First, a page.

Inside, they heard from Botswana’s Minister for Environment and Tourism, Philda Nani Kereng; the ministry’s top civil servant, Permanent Secretary Thato Y Raphaka; Dr Kabelo Senyatso, the director Wildlife and National Parks of Botswana; and Bupe Banda from Zambia’s Natural Resources Board Management Organisation.
Botswana’s High Commissioner to Britain, John Ndebele Seakgosing, was also there but did not address peers.
The Mirror understands peers were told countries involved in trophy hunting have safeguards to bolster conservation, with one official insisting they “have a controlled hunting system”.
One source inside the room said: “It was very much the Botswana show.”
Supporters of the Bill fear some peers will be inspired to try and block or overhaul the legislation after hearing from the representatives.
Campaign to Ban Trophy Hunting acting chief executive Adam Cruise said: “There is overwhelming public support for a ban on trophy hunting imports to curb these vile expeditions.
“No amount of lobbying by opponents of the Bill should be allowed to overturn the will of the elected Commons, which has backed this vital legislation.
“Peers are perfectly entitled to hear from whomever they want.
“But we hope that when it comes to it they vote to protect wildlife and crack down on this sick sport.
“The real reason hunters kill endangered animals is to bring their prized trophy home to hang on a wall or display as an ornament in their living room.
“Trophy hunters are not interested in communities or conservation.”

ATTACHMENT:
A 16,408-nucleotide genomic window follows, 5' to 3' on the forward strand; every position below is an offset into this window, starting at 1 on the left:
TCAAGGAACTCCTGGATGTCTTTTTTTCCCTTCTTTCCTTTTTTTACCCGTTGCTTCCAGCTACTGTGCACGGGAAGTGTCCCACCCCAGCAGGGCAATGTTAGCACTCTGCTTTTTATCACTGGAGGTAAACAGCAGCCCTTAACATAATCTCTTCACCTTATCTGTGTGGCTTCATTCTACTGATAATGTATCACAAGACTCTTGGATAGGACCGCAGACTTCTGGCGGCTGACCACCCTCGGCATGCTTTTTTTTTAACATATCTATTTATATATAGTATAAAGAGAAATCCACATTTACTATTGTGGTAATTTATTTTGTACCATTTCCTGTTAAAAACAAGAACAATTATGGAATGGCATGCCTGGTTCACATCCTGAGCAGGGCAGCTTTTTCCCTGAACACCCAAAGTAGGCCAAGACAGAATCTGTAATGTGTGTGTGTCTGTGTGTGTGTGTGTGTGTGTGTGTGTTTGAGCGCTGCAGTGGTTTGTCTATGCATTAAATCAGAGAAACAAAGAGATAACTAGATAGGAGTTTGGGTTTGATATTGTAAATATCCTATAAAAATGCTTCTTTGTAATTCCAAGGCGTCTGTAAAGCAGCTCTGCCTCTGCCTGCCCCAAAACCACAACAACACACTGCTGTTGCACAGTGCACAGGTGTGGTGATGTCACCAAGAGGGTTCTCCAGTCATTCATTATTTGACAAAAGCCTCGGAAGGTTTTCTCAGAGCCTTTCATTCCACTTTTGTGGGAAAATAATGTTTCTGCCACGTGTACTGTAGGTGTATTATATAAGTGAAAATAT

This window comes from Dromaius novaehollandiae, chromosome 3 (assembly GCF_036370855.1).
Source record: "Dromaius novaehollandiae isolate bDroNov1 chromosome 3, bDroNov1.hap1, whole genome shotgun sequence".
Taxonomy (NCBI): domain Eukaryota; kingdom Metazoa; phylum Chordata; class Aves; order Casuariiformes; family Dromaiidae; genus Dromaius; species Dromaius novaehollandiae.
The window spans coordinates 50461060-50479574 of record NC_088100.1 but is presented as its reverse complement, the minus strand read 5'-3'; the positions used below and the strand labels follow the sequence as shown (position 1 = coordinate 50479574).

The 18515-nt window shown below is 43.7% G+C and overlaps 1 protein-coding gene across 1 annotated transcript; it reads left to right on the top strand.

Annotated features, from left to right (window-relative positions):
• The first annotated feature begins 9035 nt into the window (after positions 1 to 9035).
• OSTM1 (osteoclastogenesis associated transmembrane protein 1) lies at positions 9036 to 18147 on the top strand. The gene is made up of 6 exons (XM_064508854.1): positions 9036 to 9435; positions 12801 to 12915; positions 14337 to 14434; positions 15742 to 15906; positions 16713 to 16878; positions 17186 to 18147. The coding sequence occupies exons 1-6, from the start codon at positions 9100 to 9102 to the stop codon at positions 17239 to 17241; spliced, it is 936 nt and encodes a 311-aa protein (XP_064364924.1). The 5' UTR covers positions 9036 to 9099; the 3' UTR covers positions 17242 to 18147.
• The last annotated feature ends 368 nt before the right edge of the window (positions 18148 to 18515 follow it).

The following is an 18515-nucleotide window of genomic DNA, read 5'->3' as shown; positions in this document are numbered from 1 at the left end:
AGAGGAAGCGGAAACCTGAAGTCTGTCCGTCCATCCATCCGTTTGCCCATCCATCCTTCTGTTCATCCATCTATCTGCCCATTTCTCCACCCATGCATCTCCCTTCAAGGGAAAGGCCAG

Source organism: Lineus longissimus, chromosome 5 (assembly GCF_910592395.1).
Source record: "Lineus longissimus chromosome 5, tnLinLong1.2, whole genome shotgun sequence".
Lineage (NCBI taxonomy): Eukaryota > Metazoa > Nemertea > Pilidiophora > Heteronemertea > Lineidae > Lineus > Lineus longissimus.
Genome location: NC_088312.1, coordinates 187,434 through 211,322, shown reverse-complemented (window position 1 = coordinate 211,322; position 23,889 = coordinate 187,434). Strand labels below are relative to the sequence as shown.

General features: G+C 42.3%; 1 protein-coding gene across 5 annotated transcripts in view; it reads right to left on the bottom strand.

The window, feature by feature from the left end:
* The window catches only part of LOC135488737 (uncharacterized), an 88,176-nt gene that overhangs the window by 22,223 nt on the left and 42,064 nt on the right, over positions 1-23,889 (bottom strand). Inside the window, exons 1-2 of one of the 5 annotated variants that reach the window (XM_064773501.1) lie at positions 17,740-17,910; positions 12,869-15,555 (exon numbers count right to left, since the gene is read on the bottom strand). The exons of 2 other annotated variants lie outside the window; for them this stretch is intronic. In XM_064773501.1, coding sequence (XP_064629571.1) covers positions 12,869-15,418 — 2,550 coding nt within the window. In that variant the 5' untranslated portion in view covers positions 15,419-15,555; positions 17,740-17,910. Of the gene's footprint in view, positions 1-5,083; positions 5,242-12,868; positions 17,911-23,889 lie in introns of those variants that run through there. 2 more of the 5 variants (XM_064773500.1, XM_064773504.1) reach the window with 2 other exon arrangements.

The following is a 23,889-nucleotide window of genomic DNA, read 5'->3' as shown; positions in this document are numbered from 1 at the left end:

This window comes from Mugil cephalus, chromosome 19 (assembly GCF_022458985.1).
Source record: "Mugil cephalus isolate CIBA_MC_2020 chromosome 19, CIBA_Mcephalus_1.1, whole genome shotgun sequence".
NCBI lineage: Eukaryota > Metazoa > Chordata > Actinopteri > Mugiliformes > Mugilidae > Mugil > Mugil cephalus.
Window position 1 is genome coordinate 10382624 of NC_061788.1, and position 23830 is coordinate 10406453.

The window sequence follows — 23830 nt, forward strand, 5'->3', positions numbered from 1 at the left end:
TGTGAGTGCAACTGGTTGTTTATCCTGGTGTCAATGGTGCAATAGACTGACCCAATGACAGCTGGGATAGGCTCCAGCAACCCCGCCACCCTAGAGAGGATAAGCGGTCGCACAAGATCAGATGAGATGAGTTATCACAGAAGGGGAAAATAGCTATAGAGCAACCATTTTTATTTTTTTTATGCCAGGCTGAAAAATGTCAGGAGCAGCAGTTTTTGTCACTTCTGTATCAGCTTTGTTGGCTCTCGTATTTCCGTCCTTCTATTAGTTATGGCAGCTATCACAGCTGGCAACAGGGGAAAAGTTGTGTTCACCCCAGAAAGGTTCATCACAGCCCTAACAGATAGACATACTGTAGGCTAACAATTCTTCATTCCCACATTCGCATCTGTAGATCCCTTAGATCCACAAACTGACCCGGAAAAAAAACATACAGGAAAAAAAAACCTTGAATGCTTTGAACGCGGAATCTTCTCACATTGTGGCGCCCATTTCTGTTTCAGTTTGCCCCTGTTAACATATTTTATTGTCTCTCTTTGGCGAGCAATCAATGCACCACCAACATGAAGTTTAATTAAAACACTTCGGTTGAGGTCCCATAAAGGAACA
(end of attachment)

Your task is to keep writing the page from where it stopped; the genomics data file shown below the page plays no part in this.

The 2019 Conservative election manifesto vowed to “ban imports from trophy hunting of endangered animals”.
Animal rights campaigners want the Government to take over the legislation, which began its parliamentary journey as a Private Member’s Bill, to ensure it becomes law.
Activist Jane Washington-Evans said: “It is eight years since the brutal death of Cecil the Lion.
“I am askingRishi Sunakto do the right thing – make it a Government Bill and ban trophy hunting imports before this bill falls.
“If the Government fails to deliver on this key manifesto pledge – even if it is because of some unelected peers – voters won’t forgive them.”
Lord Mancroft told the Mirror he invited “anyone who I thought might be interested … on all sides of the argument” to the briefing.
“The purpose of the meeting was to brief about the Bill,” he said.
“There is an argument being put forward that using trophy hunting to manage wildlife does not positively impact on local communities.
“The argument for what they were telling us is actually it’s a vitally important part of their conservation programme.”
He confirmed all the speakers invited were against the Bill, adding: “It was not a secret meeting – anybody could have come who wanted to.”
He wants to amend the Bill to allow trophy imports “if you can demonstrate that the hunting took place in an area which was properly regulated” and can be proved to the UK body which grants licences.